Columnist Geoff Daily explores Lafayette’s economy and government, providing critical commentary about what’s working and what’s not.

COLUMN: City Council’s investigation isn’t ‘political theater’ — it’s democracy

City Council
Photo by Travis Gauthier

Mayor-President Josh Guillory calling an investigation “political theater” is a funny way to show “respect” for the process, which was jump-started by the City Council this week. 

Putting aside the obvious pettiness, the bigger issue here is how Guillory has repeatedly disrespected the process for how local government is supposed to operate. It’s the very reason the City Council needed to conduct this investigation in the first place: to exercise its oversight authority over a seemingly out-of-control administration. 

This investigation isn’t political theater. It’s our democracy in action.

Unsurprisingly, Guillory’s doing everything he can to redefine the narrative. By dismissing it as petty politics. By claiming the investigation was his idea. By shaming the council about spending $100,000 to investigate $100 million worth of public spending. By continuing to purport transparency while refusing to answer questions from the council or the press. 

His actions speak so much louder than his words. A reminder of how we got here: 

In early June, the City Council requested the administration answer a lengthy and detailed list of questions about the various drainage projects that have landed LCG in court and potentially wasted tens of millions of taxpayer dollars. But Guillory refused to answer any of the questions, claiming that he and his staff were too busy, and suggested the council pursue an independent audit. 

If he’d at least made a half-hearted attempt to answer some of the questions, this investigation may not be happening right now. But instead he chose to obstruct the inquiry, forcing the council’s hand.

Now the council has called his bluff. And he’s got the audacity to ding them for wasting tax dollars. (How did he expect them to fund the audit he called for?) 

We’ve reached the point where the Council has no choice but to investigate Guillory’s reckless drainage spending. Here’s a running list of the legal and regulatory minefield Guillory has dragged LCG into: 

  • Local permitting violations
  • Federal permitting violations 
  • Public bid law violations 
  • Federal environmental protection violations 
  • Noncompliance with federal procurement regulations 
  • Violating private property rights
  • Illegally purchasing property
  • Substantial civil liability 

And that’s just the legal ramifications. This administration has made a series of bad policy decisions on these project too:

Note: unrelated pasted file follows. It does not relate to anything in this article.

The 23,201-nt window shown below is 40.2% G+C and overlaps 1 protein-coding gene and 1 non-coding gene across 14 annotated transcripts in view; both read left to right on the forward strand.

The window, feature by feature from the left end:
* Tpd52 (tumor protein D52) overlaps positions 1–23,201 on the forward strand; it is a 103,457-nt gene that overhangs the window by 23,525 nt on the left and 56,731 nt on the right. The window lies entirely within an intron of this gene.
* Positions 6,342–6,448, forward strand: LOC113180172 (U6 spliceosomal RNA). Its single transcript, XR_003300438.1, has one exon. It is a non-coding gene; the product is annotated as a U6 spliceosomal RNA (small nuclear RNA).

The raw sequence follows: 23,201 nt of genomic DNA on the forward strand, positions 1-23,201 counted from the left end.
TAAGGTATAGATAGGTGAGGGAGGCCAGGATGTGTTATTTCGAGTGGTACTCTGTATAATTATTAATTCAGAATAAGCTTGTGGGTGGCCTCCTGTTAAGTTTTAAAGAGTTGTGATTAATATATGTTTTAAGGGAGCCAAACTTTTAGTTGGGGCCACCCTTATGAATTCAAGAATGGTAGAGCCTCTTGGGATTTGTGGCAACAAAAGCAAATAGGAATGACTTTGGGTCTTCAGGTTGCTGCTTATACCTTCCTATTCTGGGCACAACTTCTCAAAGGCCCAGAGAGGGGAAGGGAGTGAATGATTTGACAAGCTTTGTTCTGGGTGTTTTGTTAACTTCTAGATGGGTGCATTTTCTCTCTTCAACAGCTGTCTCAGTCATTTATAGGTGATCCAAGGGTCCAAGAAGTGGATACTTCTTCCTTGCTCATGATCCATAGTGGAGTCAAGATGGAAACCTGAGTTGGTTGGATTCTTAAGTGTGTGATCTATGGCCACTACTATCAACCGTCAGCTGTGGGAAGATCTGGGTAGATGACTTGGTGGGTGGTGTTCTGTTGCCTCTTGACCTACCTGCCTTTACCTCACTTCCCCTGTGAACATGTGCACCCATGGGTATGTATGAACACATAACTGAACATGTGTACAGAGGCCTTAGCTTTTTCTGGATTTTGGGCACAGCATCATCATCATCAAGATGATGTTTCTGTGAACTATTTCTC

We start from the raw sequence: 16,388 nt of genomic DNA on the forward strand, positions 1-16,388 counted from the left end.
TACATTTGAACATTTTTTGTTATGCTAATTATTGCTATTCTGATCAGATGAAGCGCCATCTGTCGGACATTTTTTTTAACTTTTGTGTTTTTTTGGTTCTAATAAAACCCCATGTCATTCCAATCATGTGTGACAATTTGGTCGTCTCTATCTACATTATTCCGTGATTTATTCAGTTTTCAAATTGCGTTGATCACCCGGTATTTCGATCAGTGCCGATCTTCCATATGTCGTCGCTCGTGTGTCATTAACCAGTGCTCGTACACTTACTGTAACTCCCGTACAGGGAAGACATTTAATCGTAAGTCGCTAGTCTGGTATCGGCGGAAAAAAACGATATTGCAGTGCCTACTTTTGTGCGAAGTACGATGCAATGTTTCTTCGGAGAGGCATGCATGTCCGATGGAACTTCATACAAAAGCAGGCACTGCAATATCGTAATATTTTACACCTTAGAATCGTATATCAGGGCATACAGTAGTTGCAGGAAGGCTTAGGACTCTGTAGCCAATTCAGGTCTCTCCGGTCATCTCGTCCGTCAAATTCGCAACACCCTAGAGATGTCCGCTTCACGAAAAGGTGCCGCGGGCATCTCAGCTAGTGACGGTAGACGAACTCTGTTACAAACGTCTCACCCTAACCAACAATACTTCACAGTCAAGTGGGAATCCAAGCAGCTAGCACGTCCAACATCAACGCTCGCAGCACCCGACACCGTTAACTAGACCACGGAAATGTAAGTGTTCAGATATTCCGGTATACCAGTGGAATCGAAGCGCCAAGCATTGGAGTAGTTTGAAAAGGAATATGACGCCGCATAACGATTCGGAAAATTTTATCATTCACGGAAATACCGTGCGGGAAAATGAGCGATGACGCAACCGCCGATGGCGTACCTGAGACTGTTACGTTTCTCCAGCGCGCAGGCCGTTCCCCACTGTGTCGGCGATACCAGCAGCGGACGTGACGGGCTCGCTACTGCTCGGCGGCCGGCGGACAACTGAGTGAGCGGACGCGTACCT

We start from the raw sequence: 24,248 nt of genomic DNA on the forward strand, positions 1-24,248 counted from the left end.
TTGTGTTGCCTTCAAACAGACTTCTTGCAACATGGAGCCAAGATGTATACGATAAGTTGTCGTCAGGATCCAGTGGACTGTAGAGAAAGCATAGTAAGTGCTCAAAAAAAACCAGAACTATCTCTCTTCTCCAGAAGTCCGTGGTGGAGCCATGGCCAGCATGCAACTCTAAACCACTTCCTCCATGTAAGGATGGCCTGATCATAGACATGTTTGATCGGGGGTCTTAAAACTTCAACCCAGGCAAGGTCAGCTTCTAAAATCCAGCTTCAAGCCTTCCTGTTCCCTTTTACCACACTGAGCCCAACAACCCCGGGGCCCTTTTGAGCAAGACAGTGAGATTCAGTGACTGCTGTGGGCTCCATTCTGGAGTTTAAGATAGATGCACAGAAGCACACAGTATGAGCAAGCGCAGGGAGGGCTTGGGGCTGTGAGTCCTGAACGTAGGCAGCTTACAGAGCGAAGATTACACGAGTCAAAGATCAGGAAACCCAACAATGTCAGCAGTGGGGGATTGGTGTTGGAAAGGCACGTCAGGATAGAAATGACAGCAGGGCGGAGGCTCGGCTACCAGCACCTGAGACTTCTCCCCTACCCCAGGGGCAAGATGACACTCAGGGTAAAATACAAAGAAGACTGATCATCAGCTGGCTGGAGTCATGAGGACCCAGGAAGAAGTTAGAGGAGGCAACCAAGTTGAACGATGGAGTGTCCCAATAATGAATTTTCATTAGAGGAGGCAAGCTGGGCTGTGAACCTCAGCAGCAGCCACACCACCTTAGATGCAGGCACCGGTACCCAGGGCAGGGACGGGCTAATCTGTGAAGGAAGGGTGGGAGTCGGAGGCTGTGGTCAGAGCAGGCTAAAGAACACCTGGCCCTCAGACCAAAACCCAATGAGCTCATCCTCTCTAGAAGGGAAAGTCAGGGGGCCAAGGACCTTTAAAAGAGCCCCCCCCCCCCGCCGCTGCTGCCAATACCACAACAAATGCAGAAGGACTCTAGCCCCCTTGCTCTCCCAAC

• Lying to St. Martin Parish about LCG’s actions and intent, likely hurting our credibility for years to come
  • Paying enormous sums of money on projects of dubious value 
  • Flagrantly disregarding checks and balances on the mayor-president’s authority 

All of these mistakes cost city taxpayers money in legal fees, fines and settlements. There’s a universe where LCG pays millions to put dirt it dug up back where it came from. 

Honestly, the magnitude and multitude of problems on the Cypress Island spoil banks controversy alone warrants an investigation. But the millions wasted on this project are small potatoes compared to the mountains of money at risk elsewhere.

The state is withholding $22 million in reimbursements because LCG paid a contractor to dig ponds on land not owned by LCG. If LCG can’t get paid back, it could blow gaping holes in the city’s budget and the parish’s budget. 

But even that’s not Guillory’s most costly mistake. That honor goes to the ponds on Homewood Drive, a $41 million boondoggle that likely won’t prevent flooding.

Guillory has misrepresented the science on the project, telling the councils twice that UL’s engineers have endorsed it. They haven’t. Rather than supporting Homewood, UL engineers wrote in a memo this year that the ponds “are not expected to bring tangible benefits in terms of reducing flood losses along the river.” 

So Guillory either misrepresented or misunderstood the memo, or he never read it. That’s the opposite of transparency. It’s either intentional obfuscation or gross negligence. 

Regardless, what’s so frightening about Homewood isn’t just that we may be spending tens of millions on ponds that won’t stop flooding. It’s that they may cost even more to not get built at all. 

The project’s currently on hold as Guillory’s expropriation was ruled unlawful. If LCG loses that case on appeal, the city and parish will be on the hook for tens of millions more to compensate the landowners with no ponds to show for it.

Again, any of these projects individually justify an investigation. But together, the council had to move forward with figuring out just how deep of a hole Guillory has dug for LCG. And to clearly understand what may have been done illegally. It’s their job to do so. 

It’s likely going to get ugly. Because Guillory has bristled at even the council’s gentlest attempts at exercising its oversight duties.

It’s unfortunate that we’ve reached this point. But thankfully the City Council has taken a huge step toward forcing transparency and accountability on an out-of-control administration. That’s a win for democracy.